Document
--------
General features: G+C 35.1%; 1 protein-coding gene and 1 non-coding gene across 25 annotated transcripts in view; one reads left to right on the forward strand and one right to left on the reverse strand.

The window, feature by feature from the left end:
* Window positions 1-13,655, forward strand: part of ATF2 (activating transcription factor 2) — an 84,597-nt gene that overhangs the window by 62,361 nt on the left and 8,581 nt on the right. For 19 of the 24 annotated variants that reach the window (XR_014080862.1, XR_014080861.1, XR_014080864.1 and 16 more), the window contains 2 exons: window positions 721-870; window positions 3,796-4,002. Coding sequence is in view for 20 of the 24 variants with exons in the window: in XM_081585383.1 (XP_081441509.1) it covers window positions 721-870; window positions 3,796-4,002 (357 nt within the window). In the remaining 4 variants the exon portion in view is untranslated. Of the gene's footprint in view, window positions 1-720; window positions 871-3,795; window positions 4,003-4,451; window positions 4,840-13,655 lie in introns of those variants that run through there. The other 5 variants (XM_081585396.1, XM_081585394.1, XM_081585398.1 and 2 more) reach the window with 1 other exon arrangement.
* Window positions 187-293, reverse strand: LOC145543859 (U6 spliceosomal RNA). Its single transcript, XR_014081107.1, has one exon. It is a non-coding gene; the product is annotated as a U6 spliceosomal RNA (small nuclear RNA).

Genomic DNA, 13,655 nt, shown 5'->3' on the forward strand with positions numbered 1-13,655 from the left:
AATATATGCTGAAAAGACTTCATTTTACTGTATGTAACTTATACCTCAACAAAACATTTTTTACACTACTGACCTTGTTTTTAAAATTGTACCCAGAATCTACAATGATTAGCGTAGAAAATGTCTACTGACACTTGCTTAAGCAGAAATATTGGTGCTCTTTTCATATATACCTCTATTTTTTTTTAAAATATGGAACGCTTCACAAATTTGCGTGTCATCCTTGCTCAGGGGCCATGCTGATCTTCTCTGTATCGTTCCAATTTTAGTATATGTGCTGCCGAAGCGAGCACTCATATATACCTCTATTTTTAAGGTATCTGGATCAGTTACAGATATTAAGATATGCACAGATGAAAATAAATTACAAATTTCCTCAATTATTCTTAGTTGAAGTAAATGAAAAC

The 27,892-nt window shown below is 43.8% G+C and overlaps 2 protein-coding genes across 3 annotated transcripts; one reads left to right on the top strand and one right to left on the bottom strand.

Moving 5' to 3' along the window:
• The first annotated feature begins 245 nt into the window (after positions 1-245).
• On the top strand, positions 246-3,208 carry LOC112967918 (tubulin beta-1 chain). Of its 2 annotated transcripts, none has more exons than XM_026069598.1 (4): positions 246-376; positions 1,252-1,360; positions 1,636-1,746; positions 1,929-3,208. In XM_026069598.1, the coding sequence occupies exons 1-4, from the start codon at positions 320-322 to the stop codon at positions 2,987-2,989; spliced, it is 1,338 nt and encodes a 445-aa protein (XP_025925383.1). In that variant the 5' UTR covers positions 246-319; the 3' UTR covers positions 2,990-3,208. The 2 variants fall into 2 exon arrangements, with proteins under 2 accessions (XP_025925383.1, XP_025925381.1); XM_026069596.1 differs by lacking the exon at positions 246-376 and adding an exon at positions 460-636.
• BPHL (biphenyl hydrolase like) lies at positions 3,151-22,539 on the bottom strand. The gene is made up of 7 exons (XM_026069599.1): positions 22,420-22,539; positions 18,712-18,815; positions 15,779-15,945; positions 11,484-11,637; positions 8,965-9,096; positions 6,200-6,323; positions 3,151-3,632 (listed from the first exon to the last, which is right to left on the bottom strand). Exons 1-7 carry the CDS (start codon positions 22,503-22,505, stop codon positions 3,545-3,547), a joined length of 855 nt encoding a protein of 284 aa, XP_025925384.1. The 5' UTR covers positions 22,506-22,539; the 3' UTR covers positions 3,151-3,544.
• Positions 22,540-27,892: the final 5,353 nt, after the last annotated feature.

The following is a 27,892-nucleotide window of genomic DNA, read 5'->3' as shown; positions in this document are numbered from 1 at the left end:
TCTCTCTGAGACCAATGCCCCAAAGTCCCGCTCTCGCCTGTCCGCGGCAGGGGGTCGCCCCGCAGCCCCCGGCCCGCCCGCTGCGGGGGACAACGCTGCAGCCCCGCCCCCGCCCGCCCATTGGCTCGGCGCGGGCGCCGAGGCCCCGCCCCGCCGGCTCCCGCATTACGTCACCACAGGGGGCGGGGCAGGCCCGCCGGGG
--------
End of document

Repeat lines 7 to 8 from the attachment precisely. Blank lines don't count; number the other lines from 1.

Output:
The 27,892-nt window shown below is 43.8% G+C and overlaps 2 protein-coding genes across 3 annotated transcripts; one reads left to right on the top strand and one right to left on the bottom strand.

Moving 5' to 3' along the window: